Politicking and the Poor

It’s that time again – the time every four years when two powerful people sling insults at each other and their respective political parties, hoping to gain the confidence of a nation.  Presidential candidates used to advertise on the radio.  Then television came onto the scene, and with it the potential for unlimited amounts of money spent to raise awareness for a campaign.  President Obama’s campaign is expected to raise over one billion dollars and the Grand Old Party (GOP) hope to do the same for their candidate.  That is a phenomenal amount of money.  One billion dollars can do a lot.

It could buy up every Super Bowl ad slot.  For 4 years!
It could buy 600 Bugatti Veyrons – the most expensive car in the world.
It could buy 40 private islands.
It could buy 284, 900,285 Big Mac sandwiches from McDonalds.
It could buy a gallon of milk for every single person in the United States.
It could buy a 30 month supply (on average how many months it takes to potty train) of disposable diapers for 666,000 children.

If you had 1 billion dollars, and you spent $1,000.00 every day, it would take you a million days to spend that much money.  That’s almost 2,738 years.  The average person in America makes roughly $29,000.00 per year.  To make one billion dollars, a person making $29,000.00 per year would have to work for 34,482 years.  And that’s not spending a single penny!

Seems like a lot of money to spend on advertising for one person who wants to be president.  The interest groups lobbying congress spend easily as much.    Michelle Obama was quoted in 2008 as saying “Someone is going to have to give up a piece of their pie so that someone else can have more.”  One billion dollars buys a whole lot of pie.  It would buy a lot of food for the hungry, clothing for the naked, and shelter for the homeless.  According to Fox News, from 2000 – 2004 the Obama’s gave $10,772.00 to charity – less than one percent of their income.  And while any contributions are appreciated by those that receive them, that doesn’t seem like giving a very big slice of pie away so that someone else can have more.  To be fair, there are plenty of other politicians who give one percent or less; don’t think that I’m just picking on the Obamas.  Across the board charitable giving does not appear to be a priority.

There’s a common misconception that there’s not enough “pie” to go around.  There isn’t enough money to erase poverty; there isn’t enough resources to stop aids; there isn’t enough food to stop world hunger.  Those ideas are simply wrong.  There is enough money, resources, and food – but they’re not being prioritized correctly.  One billion spent by one candidate for an election (whether democrat or republican) isn’t a correct priority.  At least, for a Christian.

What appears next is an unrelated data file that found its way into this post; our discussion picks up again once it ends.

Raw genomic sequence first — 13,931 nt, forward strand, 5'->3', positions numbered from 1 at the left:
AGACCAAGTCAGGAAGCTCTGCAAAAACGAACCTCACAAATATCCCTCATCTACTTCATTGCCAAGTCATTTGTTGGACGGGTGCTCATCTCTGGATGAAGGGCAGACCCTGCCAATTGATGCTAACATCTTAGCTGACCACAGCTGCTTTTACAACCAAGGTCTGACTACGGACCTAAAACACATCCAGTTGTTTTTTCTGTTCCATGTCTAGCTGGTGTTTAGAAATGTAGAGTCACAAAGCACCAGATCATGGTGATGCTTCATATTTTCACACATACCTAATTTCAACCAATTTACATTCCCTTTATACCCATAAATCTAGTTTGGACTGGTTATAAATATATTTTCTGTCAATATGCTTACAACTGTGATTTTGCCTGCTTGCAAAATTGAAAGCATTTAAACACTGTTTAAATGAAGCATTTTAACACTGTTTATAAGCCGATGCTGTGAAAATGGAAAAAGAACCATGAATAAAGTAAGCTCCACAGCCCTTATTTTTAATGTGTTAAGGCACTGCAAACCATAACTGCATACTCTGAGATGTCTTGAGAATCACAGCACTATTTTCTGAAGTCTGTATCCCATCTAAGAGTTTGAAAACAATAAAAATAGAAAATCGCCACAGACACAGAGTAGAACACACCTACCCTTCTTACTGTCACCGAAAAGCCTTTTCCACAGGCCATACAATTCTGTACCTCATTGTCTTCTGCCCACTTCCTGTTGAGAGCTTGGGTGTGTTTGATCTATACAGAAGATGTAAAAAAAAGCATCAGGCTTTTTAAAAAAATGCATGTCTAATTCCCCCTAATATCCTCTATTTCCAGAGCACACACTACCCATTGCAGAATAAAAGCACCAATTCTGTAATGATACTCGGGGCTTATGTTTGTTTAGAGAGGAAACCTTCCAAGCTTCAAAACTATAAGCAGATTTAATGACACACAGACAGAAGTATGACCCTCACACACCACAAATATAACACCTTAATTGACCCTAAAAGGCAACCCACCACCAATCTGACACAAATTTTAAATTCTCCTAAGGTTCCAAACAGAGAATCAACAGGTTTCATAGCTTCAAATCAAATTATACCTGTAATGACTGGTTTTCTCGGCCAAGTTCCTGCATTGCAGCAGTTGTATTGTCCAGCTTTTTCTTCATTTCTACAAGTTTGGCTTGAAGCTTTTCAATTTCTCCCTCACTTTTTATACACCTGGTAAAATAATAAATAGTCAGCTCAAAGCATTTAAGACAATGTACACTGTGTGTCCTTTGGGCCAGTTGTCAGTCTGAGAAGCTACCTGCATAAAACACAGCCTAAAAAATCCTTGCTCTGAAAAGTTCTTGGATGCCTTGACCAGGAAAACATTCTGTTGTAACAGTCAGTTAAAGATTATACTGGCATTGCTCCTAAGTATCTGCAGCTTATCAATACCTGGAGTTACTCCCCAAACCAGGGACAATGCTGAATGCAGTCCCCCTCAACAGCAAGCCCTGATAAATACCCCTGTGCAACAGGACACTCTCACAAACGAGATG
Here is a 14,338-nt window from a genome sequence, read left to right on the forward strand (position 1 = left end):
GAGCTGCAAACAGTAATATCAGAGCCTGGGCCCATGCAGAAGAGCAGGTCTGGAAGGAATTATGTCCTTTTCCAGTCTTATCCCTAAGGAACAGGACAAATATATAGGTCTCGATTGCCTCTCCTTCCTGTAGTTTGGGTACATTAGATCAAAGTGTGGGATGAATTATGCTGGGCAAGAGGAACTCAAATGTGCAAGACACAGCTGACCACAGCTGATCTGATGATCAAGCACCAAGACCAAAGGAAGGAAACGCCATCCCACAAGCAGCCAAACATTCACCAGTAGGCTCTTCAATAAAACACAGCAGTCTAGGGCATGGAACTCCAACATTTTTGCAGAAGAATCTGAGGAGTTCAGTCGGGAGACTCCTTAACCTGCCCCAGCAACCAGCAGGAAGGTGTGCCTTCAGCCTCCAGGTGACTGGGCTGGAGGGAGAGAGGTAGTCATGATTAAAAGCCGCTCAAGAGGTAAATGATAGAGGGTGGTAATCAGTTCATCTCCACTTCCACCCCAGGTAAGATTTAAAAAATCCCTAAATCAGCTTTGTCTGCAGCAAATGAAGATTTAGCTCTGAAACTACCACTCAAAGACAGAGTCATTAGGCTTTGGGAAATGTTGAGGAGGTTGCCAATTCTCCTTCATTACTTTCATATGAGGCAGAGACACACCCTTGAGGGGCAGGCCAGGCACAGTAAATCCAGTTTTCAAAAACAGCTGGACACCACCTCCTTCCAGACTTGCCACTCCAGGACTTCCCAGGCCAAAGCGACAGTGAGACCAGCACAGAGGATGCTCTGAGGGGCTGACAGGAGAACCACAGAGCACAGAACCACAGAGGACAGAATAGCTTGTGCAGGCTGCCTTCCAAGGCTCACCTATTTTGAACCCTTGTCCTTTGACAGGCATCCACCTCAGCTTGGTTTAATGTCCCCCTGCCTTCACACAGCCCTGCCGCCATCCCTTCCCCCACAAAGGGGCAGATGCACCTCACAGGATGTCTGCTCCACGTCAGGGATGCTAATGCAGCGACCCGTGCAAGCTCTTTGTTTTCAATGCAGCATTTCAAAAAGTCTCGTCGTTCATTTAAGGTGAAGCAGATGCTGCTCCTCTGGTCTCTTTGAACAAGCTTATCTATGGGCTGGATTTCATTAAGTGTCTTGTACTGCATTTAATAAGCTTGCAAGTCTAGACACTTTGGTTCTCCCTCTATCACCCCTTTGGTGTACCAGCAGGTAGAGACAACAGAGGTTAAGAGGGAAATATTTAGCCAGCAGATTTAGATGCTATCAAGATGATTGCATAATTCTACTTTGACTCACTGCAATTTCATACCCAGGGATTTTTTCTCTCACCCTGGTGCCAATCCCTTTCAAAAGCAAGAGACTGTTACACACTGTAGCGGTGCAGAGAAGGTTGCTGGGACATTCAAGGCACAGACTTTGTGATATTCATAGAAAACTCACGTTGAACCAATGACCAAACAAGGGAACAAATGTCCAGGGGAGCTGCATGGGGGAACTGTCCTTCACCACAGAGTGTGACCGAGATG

Isaiah chastises the rulers of Israel in scripture for their misuse of resources: “Your rulers…love bribes and chase after gifts.  They do not defend the cause of the fatherless; the widow’s case does not come before them.”(1)  American Christians place a higher priority on the defense of their stuff than they do on care for those without stuff.  The United States military budget for the 2011 fiscal year was about 680 billion dollars.  We spend a huge amount of money as a country on the latest technology that can erase governments and peoples that pose a threat to our way of existence, but less than half of that amount on the families that are struggling just to exist in the first place.  Americans as a whole (including corporations) donated roughly 300 billion dollars in 2009 to charitable causes, about half of which went to religious institutions such as churches.  That’s nothing to sneeze at, but it could certainly be more.

America is the richest nation in the world.  American Christians are some of the richest religious in the world.  We pour millions of dollars into constructing beautiful sanctuaries with impeccable landscaping and state of the art cooling systems and sound equipment so that we can be comfortable and entertained on Sunday mornings when we worship.  Should we care for the building we meet in?  Of course.  Should we do everything well?  Of course.  But what is the value of a beautiful sanctuary if the people inside are not cared for?  Isaiah speaks the word of the Lord again, rather angrily: “Stop bringing meaningless offerings!  Your incense is detestable to me…I cannot bear your evil assemblies…They have become a burden to me; I am wearing of bearing them.  When you spread out your hands in prayer, I will hide my eyes from you; even if you offer many prayers, I will not listen.  Your hands are full of blood.  Wash and make yourselves clean.  Take your evil deeds out of my sight!  Stop doing wrong, learn how to do right!  Seek justice, encourage the oppresed.  Defend the cause of the fatherless, plead the cause of the widow.”(2)